The community are to patrol arm in arm with the police In Thornton Heath as part of an initiative to reclaim the streets from lawlessness.
The initiative was revealed as the borough commander Chief Supt Dave Stringer had to call three meetings at short notice with Thornton Heath residents to discuss knife crime, anti social behaviour and give reassurances in the wake of the murder of Kelly Mary Faurvrelle.
The community walk-alongs with police and the community patrolling Thornton Heath together are set to be started within weeks.
In response to the suggestion by Donna Murray Turner, Chair of Safer Neighbourhoods Board at a meeting to discuss the double murder, Chief Inspector Craig Knight said this was a “mutual support way of getting out there together and taking a collective stand.”
Chief Supt Stinger said it was a very visible way of ‘demonstrating trust’ with the community and ‘sent a powerful message.’
He also revealed that the borough from autumn was to take the unusual step of allocating an extra police officer to the Thornton Heath ward bringing the number to three plus a PCSO. Most wards in London have just two police officers assigned to a ward Safer Neighbourhood Team.
He also pledged to focus more on ‘quality of life issues’ like street drinking and aggressive begging with officers doing more foot patrols after one speaker said two “generations of young people have not seen police on the street.”
In June at St Paul’s Church Croydon’s the top cop was asked if areas of Thornton Heath were ’no go areas’ because of lawlessness while another speaker compared the streets to the ‘wild west’.
On a walkabout prior to the meeting Chief Supt Stringer had walked along the High Street speaking to shopkeepers and residents who told him they were fed up with anti social behaviour citing it as their top priority along with knife crime and drug dealing.
He was told about aggressive begging, racism, drunkeness and blatant drug dealing.
At least two men are routinely passed out on the floor outside Tesco often sitting in their own urine as mums take their children to nursery in the morning.
Another woman said she avoided the High Street because it was so ‘depressing’ and at least two speakers at the meeting said they were contemplating moving as living in Thornton Heath had become unbearable.
Accounts heard by The Chronicle include one female shopper being offered by a man begging outside the store a view of his privates inexchange for money, while another woman was racially abused.
Ambulances are frequently called to benches in and around the supermarket to check on unconscious street drinkers.
The senior officer said he was bidding for extra resources from the Met’s central fund to provide extra officers in Thornton Heath when the Safer Neighbourhood Team were not available. Either way, he said, there would be more visibility in early July.
The increased police presence in Thornton Heath has been noticeable and officers seized the knife pictured from a suspect arrested during a stop and search. An off licence has also been fined for serving alcohol to an individual who was drunk.
However, Chief Supt Stringer said there were no quick fixes and in addition to more visible policing, there needed to be more coordination with the council and local businesses.
In the last week all three Tesco cashpoint machines were broken after the screens were smashed and bus passengers witnessed a man fleeing the store with a basket full of booze pursued by security.
The level of shoplifting has got so bad that growing numbers of items now have security tags including pre packed fish and Nurofen tablets which are encased in a perspex which has to be unlocked at purchase.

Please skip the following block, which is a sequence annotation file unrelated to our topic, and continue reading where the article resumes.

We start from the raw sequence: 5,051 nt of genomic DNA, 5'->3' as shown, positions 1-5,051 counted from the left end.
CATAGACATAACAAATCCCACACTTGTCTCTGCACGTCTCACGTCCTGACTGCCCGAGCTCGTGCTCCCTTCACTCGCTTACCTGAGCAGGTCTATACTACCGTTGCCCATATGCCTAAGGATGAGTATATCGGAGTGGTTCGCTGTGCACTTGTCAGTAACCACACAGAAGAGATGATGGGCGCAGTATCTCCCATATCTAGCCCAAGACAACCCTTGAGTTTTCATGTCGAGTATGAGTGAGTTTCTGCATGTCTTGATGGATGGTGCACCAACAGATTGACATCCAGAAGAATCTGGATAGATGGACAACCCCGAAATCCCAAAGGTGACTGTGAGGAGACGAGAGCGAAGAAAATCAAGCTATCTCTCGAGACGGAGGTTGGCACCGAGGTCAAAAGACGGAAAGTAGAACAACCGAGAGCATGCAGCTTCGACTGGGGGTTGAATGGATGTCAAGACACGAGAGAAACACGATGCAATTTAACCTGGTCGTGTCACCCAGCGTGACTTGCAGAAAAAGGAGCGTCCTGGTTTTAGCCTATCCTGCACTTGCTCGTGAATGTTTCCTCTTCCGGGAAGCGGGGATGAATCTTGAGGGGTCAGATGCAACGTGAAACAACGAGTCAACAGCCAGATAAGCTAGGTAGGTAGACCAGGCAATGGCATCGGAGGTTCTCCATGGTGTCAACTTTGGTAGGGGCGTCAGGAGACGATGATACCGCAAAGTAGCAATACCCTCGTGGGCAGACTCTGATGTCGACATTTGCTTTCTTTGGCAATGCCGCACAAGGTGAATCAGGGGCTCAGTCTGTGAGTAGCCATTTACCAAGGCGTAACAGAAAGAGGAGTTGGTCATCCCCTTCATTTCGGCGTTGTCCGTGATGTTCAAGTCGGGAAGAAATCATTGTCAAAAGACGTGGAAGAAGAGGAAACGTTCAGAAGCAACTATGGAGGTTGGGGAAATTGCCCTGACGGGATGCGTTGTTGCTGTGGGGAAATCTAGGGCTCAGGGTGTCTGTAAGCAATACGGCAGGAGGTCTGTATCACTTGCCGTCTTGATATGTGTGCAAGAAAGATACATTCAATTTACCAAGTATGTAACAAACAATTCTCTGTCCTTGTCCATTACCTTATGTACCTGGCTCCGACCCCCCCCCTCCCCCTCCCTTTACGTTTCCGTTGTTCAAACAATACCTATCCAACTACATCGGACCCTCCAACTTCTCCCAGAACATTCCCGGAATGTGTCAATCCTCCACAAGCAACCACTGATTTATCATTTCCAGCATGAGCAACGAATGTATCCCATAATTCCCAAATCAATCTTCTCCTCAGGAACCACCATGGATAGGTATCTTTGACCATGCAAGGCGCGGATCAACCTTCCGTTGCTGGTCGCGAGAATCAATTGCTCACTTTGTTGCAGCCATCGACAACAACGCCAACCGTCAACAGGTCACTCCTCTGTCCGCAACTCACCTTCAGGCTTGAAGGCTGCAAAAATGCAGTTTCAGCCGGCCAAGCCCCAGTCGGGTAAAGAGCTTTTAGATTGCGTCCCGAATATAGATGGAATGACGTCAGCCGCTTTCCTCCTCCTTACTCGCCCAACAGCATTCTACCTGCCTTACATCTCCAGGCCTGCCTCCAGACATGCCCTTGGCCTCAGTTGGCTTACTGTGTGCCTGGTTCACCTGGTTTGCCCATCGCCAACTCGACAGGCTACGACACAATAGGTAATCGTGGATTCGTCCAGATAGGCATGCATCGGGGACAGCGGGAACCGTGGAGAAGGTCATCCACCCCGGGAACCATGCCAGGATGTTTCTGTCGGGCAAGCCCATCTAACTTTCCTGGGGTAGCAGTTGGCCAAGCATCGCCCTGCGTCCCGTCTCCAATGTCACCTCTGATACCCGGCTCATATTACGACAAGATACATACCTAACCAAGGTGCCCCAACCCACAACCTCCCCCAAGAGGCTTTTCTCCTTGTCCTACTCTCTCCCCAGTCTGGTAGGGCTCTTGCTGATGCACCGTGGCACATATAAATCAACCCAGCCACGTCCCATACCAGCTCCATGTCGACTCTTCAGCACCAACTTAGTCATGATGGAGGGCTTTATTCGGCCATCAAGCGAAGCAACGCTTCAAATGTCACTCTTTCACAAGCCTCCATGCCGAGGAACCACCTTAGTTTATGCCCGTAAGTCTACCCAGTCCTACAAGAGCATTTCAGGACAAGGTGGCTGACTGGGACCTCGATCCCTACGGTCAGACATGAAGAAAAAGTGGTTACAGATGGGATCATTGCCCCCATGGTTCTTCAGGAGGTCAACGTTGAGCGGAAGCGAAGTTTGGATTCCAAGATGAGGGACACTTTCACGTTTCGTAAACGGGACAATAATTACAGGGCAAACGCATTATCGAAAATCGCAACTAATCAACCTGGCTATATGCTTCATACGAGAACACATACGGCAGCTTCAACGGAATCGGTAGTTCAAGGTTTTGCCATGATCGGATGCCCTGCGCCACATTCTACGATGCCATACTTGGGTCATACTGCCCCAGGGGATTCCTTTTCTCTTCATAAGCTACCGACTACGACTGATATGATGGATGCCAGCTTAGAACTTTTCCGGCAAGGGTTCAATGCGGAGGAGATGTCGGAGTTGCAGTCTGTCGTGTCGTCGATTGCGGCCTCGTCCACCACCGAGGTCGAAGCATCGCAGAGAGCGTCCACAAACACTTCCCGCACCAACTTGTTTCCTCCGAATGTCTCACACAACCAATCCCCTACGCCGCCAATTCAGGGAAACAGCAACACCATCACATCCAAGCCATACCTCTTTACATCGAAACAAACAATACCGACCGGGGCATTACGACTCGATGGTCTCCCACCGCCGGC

Additionally a ‘design out crime officer’ will be working on what techniques physical and environmental can be put in place to reduce crime particularly around hotspots like Tesco.
The Chronicle also challenged Tesco about how it is addressing ASB issues and a spokesperson said: “We take security at our stores very seriously and we are in regular contact with the local police. We ensure that all crimes and incidents of anti-social behaviour are reported by our security team and we regularly review our security arrangements.”
Austerity has seen the police service cut to the bone and while the Commissioner has protected the frontline, the Met has lost large number of PCSOs who were the ‘eyes and ears ‘ of community engagement.
Last week five former heads of Scotland Yard warned that the public have lost confidence in the police and fear that Britain has descended into lawlessness because of knife and drug crime.
Croydon Says No To Knives, a community group started by mothers, two of whom have lost sons to knife crime held a candlelit vigil on Sunday at Thornton Heath Pond to pay tribute to the victims of violence including Kelly Mary Fauvrelle who was murdered on a street just minutes away from The Pond.
The women are behind the blue and purple ribbons many may have seen in Croydon which are in memory of knife crime victims Kelva Smith, Andre Aderemi and Jermaine Goupall.
Group founder Nichole Young spoke about how they were also working on a plan with police to patrol knife crime hotspots. The group is part of #OperationShutdown, a wider campaign group which has staged several prominent protests across London.
Yemi Aderemi whose son Andre, was 19 when he was chased and stabbed by a group of teenagers, spoke about the impact on families: “I wake up every day and every time I hear that another young person has been murdered or anyone murdered with a knife, gun or serious violence I feel I am letting someone else down if I haven’t done my part. After losing my son I don’t want anyone else to lose a loved one.”
She revealed how one of her son’s who had been eight when his brother died had been diagnosed with post traumatic stress disorder adding: “As a community we need to come together find some solution to look out for young people.”